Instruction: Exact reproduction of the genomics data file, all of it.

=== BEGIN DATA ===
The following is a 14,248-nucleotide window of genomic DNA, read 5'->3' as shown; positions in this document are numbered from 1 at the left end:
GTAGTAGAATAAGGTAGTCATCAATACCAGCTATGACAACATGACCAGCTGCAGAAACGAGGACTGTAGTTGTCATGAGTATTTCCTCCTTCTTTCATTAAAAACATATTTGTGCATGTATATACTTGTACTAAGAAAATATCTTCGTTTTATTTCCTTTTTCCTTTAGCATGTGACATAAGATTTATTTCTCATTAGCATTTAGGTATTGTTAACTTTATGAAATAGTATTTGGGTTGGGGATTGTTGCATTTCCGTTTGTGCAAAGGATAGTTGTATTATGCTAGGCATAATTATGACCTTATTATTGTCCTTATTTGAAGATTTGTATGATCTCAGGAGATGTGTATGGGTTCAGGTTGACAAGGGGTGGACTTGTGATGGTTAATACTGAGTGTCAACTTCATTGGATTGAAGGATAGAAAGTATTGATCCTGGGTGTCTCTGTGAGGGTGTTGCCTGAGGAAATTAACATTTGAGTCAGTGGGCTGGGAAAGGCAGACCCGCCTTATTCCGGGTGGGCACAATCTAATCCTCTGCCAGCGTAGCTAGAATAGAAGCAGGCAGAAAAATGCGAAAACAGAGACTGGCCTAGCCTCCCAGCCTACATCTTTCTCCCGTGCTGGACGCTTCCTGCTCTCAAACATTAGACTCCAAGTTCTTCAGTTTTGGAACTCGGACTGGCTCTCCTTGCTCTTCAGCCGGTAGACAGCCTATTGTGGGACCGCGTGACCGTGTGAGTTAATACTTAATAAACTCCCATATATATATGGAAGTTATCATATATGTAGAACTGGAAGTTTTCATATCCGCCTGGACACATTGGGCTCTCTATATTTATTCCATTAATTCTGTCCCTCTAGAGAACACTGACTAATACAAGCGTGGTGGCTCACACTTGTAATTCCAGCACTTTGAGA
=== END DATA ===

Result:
The following is a 14,248-nucleotide window of genomic DNA, read 5'->3' as shown; positions in this document are numbered from 1 at the left end:
GTAGTAGAATAAGGTAGTCATCAATACCAGCTATGACAACATGACCAGCTGCAGAAACGAGGACTGTAGTTGTCATGAGTATTTCCTCCTTCTTTCATTAAAAACATATTTGTGCATGTATATACTTGTACTAAGAAAATATCTTCGTTTTATTTCCTTTTTCCTTTAGCATGTGACATAAGATTTATTTCTCATTAGCATTTAGGTATTGTTAACTTTATGAAATAGTATTTGGGTTGGGGATTGTTGCATTTCCGTTTGTGCAAAGGATAGTTGTATTATGCTAGGCATAATTATGACCTTATTATTGTCCTTATTTGAAGATTTGTATGATCTCAGGAGATGTGTATGGGTTCAGGTTGACAAGGGGTGGACTTGTGATGGTTAATACTGAGTGTCAACTTCATTGGATTGAAGGATAGAAAGTATTGATCCTGGGTGTCTCTGTGAGGGTGTTGCCTGAGGAAATTAACATTTGAGTCAGTGGGCTGGGAAAGGCAGACCCGCCTTATTCCGGGTGGGCACAATCTAATCCTCTGCCAGCGTAGCTAGAATAGAAGCAGGCAGAAAAATGCGAAAACAGAGACTGGCCTAGCCTCCCAGCCTACATCTTTCTCCCGTGCTGGACGCTTCCTGCTCTCAAACATTAGACTCCAAGTTCTTCAGTTTTGGAACTCGGACTGGCTCTCCTTGCTCTTCAGCCGGTAGACAGCCTATTGTGGGACCGCGTGACCGTGTGAGTTAATACTTAATAAACTCCCATATATATATGGAAGTTATCATATATGTAGAACTGGAAGTTTTCATATCCGCCTGGACACATTGGGCTCTCTATATTTATTCCATTAATTCTGTCCCTCTAGAGAACACTGACTAATACAAGCGTGGTGGCTCACACTTGTAATTCCAGCACTTTGAGA